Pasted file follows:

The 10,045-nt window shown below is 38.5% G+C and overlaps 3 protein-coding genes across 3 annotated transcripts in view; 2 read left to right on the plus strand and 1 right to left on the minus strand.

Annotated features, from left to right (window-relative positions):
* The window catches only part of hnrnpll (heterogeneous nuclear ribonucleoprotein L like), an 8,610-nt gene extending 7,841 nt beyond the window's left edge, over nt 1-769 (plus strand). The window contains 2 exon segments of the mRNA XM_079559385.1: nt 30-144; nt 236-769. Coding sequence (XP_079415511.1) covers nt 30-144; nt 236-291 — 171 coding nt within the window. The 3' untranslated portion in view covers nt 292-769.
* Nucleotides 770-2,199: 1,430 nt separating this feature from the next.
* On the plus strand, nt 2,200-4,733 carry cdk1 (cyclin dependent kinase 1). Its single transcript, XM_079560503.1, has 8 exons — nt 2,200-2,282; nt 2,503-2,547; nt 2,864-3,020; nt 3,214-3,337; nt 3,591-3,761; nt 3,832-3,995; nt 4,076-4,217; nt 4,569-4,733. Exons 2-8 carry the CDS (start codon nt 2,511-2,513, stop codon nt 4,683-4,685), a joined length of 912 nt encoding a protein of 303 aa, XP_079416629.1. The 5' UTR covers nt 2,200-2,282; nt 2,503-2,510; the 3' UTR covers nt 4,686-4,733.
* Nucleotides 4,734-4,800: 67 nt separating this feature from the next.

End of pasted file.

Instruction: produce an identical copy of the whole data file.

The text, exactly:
The 10,045-nt window shown below is 38.5% G+C and overlaps 3 protein-coding genes across 3 annotated transcripts in view; 2 read left to right on the plus strand and 1 right to left on the minus strand.

Annotated features, from left to right (window-relative positions):
* The window catches only part of hnrnpll (heterogeneous nuclear ribonucleoprotein L like), an 8,610-nt gene extending 7,841 nt beyond the window's left edge, over nt 1-769 (plus strand). The window contains 2 exon segments of the mRNA XM_079559385.1: nt 30-144; nt 236-769. Coding sequence (XP_079415511.1) covers nt 30-144; nt 236-291 — 171 coding nt within the window. The 3' untranslated portion in view covers nt 292-769.
* Nucleotides 770-2,199: 1,430 nt separating this feature from the next.
* On the plus strand, nt 2,200-4,733 carry cdk1 (cyclin dependent kinase 1). Its single transcript, XM_079560503.1, has 8 exons — nt 2,200-2,282; nt 2,503-2,547; nt 2,864-3,020; nt 3,214-3,337; nt 3,591-3,761; nt 3,832-3,995; nt 4,076-4,217; nt 4,569-4,733. Exons 2-8 carry the CDS (start codon nt 2,511-2,513, stop codon nt 4,683-4,685), a joined length of 912 nt encoding a protein of 303 aa, XP_079416629.1. The 5' UTR covers nt 2,200-2,282; nt 2,503-2,510; the 3' UTR covers nt 4,686-4,733.
* Nucleotides 4,734-4,800: 67 nt separating this feature from the next.